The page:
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Sweating Man


An interesting exchange recently took place here in Brazil regarding emissions of greenhouse gases, including methane from hydroelectric dams. Roberto Smeraldi, director of the NGO Friends of the Earth, Brazilian Amazon published an op-ed in the country's principal daily, the Folha de São Paulo, entitled "Free Lunches End up Being Costly". In the article, Smeraldi criticized the lack of analysis of energy alternatives in the government's latest 10-Year Energy Plan, which projects the construction of 71 new dams. Smeraldi also observed that both the government and critics of the plan have decried the impacts of new thermoelectric plants and their greenhouse gas emissions, while ignoring the emissions of new dams planned for the Amazon.

Smeraldi mentions three cases of Amazon dams – Balbina, Curuá-Una, and Samuel where emissions exceed those of coal-fired power stations generating the same amount of energy, and the case of Tucuruí, where emissions certainly exceed those of a natural gas generating plant, and could exceed those of a coal generator if all emissions are factored in.

Brazil's proud electric sector was quick to respond. Luis Pinguelli Rosa, physicist and former president of the state holding company Eletrobrás wrote the Folha, saying it was "incorrect to say that many Brazilian dams emit more greenhouse gases than thermoelectric plants powered by fossil fuels." According to Pinguelli Rosa, Balbina is an exception, while "97 % of the installed capacity of the dams studied (by the Coppe institute of the University of Rio de Janeiro) including Tucuruí…contribute much less (greenhouse gases) – in some cases one percent of what a thermoelectric contributes".

Not permitting the public to be hoodwinked by "the official story", Smeraldi responded — "My data for Samuel and Tucuruí dams comes from the National Emissions Inventory of the Science and Technology Ministry, coordinated by Pinguelli Rosa. In the two cases not covered in the inventory, and for the additional data on emissions from spillways, turbines, and cement used in construction, I used data published by researchers of official agencies of the government, including Pinguelli and Coppe." Touché!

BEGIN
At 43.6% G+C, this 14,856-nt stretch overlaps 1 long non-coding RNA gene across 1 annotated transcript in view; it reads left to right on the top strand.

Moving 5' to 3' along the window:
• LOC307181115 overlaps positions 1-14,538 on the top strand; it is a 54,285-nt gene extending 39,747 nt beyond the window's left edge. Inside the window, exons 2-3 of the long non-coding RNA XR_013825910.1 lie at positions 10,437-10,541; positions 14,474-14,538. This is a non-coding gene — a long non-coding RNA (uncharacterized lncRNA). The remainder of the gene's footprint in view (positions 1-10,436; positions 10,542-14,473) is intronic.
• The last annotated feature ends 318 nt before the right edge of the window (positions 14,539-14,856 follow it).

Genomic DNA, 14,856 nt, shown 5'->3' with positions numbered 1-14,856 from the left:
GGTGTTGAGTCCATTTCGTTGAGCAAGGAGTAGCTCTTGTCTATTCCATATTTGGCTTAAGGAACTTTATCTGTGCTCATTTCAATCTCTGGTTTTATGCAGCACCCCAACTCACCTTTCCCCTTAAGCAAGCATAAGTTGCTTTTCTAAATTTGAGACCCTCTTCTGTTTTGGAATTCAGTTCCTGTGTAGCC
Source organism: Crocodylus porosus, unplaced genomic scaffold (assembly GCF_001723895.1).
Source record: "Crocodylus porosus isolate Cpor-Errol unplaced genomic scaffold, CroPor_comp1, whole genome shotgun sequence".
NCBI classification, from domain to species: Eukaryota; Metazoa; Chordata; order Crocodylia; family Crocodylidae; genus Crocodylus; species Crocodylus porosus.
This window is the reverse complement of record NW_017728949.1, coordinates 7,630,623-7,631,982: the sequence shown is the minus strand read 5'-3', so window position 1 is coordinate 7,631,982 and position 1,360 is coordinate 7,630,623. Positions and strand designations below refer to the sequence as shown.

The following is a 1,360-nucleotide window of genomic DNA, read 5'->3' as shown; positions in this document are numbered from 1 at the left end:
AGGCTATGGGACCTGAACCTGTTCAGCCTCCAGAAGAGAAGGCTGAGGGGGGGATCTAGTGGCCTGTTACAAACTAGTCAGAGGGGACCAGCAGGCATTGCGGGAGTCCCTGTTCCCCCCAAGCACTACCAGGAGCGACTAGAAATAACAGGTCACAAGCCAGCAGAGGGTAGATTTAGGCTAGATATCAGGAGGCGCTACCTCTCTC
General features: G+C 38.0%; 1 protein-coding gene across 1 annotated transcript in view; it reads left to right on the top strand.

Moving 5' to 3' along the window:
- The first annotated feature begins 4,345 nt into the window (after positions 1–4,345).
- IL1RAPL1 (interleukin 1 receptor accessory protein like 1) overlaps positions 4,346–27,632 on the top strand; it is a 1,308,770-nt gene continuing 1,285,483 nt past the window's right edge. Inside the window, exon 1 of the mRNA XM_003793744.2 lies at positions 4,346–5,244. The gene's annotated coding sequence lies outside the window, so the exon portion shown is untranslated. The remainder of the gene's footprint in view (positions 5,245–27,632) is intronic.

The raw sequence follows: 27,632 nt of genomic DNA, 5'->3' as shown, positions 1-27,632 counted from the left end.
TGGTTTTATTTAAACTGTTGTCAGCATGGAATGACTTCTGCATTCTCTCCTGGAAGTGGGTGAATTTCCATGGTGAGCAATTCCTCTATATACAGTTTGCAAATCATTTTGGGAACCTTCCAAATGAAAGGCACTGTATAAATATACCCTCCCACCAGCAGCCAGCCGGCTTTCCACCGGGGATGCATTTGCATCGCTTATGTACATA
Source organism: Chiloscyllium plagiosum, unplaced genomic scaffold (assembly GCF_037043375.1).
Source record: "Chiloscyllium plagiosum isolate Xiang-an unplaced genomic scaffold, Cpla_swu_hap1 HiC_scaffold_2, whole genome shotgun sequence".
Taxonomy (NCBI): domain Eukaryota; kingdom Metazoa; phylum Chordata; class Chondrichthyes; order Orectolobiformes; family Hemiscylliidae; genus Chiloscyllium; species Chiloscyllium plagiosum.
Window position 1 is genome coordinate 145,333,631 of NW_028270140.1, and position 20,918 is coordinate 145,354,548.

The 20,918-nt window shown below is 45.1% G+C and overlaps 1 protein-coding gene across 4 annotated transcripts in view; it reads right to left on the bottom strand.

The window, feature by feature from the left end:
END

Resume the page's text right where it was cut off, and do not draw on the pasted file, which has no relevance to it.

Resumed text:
For the Brazilian government, the issue of greenhouse gas emissions from the dozens of large dams being planned for construction in the Amazon over the next two decades is like Uncle Izzie passing gas at the dinner table – better not to even talk about it. As the IPCC discusses the role of renewables in addressing climate change, Brazil arrogantly touts its "clean energy matrix" and argues that calculations of methane emissions from dams are based on flawed assumptions. José Gonzalez Miguez, a Brazilian government official on the Clean Development Mechanism's Executive Board, says Brazil aims to influence how IPCC deals with methane emissions from hydroelectric dams. Saying the question has been "poorly analyzed in the scientific literature" and that "there's a lot of confusion", Miguez theorizes that "there are natural emissions of vegetation which get pulled downstream (by the river), and there is also sewage…being dumped". As a result, according to Miguez, methane emissions of dams are being exaggerated.

Is hydroelectricity clean or dirty energy? Perhaps this determination will in the end depend on whether scientists or politicians decide.